Yousuf Khan is a partner at Ridge Ventures. Prior to joining Ridge, he was the first CIO of Automation Anywhere, CIO and Vice President of Customer Success at cloud-based AI platform Moveworks, as well as CIO of Pure Storage, Qualys and Hult International Business School.
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Every company wants to be innovative, but innovation comes with its share of difficulties. One key challenge for early-stage companies that are disrupting a particular space or creating a new category is figuring out how to sell a unique product to customers who have never bought such a solution.
This is especially the case when a solution doesn’t have many reference points and its significance may not be obvious.
My view is simple — some buyers could use a walkthrough of the buying process. If you are building a singular product in a nascent market that necessitates forward-looking customers and want to drastically shorten sales cycles, I have a proposal: Create a buyer’s guide.
A buyer’s guide is essentially a prescriptive summary that provides an understandable overview of how a customer may buy your solution.
A buyer’s guide is essentially a prescriptive summary that provides an understandable overview of how a customer may buy your solution. What does your product actually do? Is it secure? How would you implement the technology? What does it replace, if anything? It should be short, simple and speak the customer’s language. It also acts as a sales-enabling tool. Sales teams, especially at smaller startups, can review the guide quarterly and analyze what is and isn’t working as the company goes to market.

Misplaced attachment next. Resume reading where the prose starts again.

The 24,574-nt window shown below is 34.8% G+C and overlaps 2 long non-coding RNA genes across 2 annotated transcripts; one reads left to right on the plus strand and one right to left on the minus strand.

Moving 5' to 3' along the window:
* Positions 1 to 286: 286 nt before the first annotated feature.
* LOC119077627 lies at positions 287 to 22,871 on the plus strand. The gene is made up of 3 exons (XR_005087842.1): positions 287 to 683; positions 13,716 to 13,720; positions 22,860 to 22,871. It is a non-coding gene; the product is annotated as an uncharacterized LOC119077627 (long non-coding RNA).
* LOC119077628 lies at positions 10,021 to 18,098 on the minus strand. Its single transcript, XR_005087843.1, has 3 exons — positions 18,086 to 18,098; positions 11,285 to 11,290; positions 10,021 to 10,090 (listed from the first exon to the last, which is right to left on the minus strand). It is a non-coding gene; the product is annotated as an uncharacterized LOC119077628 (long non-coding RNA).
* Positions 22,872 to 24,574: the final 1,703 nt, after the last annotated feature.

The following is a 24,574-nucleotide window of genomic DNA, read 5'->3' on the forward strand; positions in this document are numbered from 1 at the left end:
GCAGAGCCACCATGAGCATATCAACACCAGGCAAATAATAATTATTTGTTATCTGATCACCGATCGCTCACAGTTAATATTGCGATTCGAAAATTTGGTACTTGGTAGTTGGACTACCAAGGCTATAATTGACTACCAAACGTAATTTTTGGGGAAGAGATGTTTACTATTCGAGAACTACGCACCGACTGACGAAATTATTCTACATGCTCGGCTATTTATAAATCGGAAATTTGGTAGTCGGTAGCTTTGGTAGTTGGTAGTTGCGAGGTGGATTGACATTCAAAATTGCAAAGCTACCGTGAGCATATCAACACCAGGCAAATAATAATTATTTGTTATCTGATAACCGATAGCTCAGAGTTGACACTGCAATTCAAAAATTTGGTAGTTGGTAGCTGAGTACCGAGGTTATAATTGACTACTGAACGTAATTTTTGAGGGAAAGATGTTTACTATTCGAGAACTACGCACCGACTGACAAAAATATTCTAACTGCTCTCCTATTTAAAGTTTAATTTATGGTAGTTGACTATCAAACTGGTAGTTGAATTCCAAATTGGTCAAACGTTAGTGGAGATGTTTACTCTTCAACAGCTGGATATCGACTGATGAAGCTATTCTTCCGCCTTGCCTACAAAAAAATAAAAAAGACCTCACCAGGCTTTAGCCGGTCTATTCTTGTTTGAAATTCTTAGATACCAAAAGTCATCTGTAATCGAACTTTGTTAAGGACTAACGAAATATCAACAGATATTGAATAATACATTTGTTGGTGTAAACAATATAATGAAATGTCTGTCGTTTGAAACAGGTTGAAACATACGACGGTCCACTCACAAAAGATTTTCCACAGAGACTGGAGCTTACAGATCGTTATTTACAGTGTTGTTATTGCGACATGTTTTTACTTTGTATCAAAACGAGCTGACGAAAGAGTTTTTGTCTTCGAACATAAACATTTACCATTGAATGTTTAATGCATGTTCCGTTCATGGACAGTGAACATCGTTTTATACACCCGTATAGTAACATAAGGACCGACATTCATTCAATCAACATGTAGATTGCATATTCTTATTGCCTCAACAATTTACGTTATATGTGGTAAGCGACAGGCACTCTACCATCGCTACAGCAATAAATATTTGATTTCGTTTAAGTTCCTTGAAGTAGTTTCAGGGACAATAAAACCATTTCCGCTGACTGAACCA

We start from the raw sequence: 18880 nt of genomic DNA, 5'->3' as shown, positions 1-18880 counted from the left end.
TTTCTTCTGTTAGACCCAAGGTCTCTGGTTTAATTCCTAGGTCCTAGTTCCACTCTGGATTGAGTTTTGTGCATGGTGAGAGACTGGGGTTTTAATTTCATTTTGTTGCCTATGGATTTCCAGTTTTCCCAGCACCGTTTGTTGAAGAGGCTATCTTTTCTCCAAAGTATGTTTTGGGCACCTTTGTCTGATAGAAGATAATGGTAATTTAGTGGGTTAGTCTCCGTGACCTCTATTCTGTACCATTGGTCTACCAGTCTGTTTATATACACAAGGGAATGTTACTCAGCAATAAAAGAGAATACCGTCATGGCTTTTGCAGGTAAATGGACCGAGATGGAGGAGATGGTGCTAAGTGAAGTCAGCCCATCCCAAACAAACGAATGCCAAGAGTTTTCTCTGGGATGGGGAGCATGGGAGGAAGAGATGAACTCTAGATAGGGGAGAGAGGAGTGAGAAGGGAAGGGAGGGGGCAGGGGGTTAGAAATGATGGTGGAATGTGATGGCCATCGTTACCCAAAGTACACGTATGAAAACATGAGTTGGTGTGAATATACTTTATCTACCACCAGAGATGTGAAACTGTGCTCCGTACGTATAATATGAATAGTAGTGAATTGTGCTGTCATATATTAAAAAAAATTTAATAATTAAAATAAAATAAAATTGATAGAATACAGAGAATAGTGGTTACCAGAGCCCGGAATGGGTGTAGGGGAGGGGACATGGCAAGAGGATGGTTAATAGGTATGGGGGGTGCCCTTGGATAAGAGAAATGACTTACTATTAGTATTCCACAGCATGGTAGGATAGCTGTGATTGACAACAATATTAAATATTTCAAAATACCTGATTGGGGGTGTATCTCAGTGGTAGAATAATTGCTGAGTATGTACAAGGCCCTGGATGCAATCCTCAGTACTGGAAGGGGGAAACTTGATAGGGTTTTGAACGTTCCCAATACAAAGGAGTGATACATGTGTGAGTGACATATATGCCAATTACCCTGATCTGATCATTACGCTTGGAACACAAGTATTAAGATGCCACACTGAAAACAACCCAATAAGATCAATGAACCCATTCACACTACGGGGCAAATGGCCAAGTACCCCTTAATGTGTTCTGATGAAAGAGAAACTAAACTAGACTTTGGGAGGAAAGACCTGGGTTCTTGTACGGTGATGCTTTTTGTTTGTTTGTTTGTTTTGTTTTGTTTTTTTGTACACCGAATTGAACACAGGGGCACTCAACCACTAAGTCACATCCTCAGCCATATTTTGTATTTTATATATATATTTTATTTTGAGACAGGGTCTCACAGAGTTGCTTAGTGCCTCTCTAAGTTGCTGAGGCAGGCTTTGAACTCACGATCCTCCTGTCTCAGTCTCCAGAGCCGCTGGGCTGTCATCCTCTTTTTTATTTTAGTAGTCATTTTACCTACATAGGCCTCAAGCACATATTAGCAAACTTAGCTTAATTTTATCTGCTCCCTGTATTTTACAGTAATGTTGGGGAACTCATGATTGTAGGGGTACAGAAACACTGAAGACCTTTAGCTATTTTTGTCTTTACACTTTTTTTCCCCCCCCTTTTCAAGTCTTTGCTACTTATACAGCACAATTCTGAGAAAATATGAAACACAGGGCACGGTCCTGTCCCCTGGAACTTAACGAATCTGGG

Here is how to put together a buyer’s guide, including what to sort out before you type a single word.
Know your audience
From the start, it’s important to think about who the stakeholders are for your product’s buying cycle. One typical issue with early-stage startups is they meet with an enthusiastic buyer — a CIO, CTO or VP of product — but neglect to include the other stakeholders who should be part of the conversation. More importantly, a lot of companies don’t realize the impact of their product on a group or team that they would not typically sell to.
For example, target the security team as an early stakeholder, because they’re probably going to review your product. If the solution is focused toward, say, integration, then hone in on who would be owning the integration process on the buyer’s team.
If you’re selling a martech solution, on a business level, you have to consider a finance business partner for marketing. Think about the problems your customers face and also how others in their company relate to them.